( File photo )

The U.S. Department of Agriculture has expanded quarantined areas for citrus greening in California, Texas and Louisiana after the disease was detected in plant tissue samples in multiple locations in the states.

The USDA’s Animal and Plant Health Inspection Service added these areas to quarantines:

California — Portions of Los Angeles, Orange, Riverside and San Bernardino counties;
Texas — Kleberg, Kenedy and Webb counties; and
Louisiana — Plaquemines and Saint Bernard parishes.

Maps of the quarantine areas are on the APHIS website.

“APHIS is applying safeguarding measures on the interstate movement of regulated articles from the regulated areas in California, Texas, and Louisiana,” according to an APHIS news release. 

The California Department of Food and Agriculture, Texas Department of Agriculture and the Louisiana Department of Agriculture and Forestry, along with citrus industries in the three states, are cooperating with APHIS on the new quarantine areas.

“This action is necessary to prevent the spread of citrus greening to non-infested areas of the United States,” according to the release.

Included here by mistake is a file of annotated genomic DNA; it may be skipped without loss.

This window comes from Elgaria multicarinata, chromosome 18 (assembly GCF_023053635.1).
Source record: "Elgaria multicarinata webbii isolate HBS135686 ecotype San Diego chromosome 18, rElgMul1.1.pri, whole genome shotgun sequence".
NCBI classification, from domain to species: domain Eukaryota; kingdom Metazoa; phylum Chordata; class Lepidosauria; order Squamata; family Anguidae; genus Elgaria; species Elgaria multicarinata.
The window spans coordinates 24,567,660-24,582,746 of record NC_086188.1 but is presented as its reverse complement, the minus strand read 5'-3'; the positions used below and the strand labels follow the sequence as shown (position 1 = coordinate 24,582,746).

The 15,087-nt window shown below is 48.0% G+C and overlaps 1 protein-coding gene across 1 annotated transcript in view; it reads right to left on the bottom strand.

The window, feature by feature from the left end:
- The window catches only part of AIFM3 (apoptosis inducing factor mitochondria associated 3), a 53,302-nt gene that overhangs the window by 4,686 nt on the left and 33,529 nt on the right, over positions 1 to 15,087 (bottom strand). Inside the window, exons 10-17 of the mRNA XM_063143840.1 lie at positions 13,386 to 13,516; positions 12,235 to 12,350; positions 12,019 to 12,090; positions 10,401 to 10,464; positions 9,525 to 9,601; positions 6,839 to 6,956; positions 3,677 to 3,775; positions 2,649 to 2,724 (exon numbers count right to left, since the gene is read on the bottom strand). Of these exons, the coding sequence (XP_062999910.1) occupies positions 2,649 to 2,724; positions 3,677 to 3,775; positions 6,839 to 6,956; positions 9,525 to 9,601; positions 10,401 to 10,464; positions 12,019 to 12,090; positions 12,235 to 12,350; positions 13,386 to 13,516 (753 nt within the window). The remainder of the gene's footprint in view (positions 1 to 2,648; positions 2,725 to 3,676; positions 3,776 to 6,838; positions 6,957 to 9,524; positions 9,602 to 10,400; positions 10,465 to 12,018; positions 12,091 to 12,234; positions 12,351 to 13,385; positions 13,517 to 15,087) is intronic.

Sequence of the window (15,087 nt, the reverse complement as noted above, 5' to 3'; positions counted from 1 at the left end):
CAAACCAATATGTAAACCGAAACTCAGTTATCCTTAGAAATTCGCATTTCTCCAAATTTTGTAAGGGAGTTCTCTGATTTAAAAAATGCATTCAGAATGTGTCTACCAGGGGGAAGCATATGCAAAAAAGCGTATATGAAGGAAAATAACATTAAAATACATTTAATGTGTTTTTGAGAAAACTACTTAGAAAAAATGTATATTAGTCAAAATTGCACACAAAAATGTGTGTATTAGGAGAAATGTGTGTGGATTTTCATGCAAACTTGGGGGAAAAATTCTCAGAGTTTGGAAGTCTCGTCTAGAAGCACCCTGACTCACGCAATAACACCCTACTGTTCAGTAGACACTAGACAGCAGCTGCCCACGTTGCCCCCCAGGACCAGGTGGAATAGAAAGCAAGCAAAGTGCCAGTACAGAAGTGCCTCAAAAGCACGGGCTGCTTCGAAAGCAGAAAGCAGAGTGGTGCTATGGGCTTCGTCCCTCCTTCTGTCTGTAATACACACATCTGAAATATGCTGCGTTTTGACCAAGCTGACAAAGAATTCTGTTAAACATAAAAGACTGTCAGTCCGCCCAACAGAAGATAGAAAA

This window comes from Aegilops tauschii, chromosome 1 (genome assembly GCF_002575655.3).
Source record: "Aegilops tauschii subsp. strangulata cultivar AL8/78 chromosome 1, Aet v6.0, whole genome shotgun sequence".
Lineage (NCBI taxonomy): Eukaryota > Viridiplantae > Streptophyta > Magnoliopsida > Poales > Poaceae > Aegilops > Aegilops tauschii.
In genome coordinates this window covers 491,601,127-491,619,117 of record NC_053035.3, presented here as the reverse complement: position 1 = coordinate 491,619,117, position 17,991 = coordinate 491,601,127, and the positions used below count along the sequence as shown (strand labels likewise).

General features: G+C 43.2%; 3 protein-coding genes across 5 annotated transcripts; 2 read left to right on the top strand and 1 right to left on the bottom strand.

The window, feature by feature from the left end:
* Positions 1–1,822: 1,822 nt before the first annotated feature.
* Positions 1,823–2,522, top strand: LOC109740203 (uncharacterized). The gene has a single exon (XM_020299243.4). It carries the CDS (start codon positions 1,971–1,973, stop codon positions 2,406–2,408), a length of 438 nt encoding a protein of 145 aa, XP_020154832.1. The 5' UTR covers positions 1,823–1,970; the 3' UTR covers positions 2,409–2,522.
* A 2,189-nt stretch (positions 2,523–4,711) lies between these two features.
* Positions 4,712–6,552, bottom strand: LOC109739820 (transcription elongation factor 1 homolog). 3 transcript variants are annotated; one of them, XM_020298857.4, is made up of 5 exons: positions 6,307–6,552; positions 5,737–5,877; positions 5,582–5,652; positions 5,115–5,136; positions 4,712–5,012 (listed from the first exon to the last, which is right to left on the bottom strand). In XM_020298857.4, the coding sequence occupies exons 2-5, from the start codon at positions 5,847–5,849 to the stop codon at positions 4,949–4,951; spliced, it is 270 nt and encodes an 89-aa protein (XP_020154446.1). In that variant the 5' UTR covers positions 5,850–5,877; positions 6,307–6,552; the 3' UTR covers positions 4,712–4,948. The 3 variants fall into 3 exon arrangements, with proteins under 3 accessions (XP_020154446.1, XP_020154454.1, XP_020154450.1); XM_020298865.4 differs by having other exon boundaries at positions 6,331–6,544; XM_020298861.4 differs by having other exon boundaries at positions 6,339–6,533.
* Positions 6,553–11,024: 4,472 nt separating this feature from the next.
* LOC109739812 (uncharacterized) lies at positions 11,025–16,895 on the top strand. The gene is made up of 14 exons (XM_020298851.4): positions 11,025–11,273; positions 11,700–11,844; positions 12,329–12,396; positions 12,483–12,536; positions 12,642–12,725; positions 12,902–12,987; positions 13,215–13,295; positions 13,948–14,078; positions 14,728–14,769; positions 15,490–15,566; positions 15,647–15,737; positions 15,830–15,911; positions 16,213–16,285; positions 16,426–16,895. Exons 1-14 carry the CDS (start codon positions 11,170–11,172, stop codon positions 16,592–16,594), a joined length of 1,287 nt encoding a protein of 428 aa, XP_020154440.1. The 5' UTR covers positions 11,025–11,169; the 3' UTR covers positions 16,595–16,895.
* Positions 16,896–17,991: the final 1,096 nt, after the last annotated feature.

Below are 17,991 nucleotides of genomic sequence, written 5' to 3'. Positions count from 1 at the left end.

The USDA convenes a monthly conference with industry stakeholders to discuss activities related to the disease, also known as huanglongbing or HLB. The most recent teleconference was August 13, according to California Citrus Mutual, Exeter.

The disease has yet to be found in California’s commercial groves, but the number of trees with it so far this year, 1,547 trees in residential areas, is more than double that of last year’s number at that time, according to a California Citrus Mutual news release. Those trees have been removed.

A research project using drones to detect the disease earlier will be used in Florida groves this season, and in California next year, according to the release. The project is based on a similar one using drones to detect problems in grains and hops crops.

California is also launching an early detection program with the Ventura County Farm Bureau, using handheld devices for detecting HLB, according to the release.

Related stories:

Research: early detection key to halting the spread of citrus greening

California citrus industry rolls out best practices against HLB

Texas A&M AgriLife receives $1.7 million-plus for citrus greening

 
 
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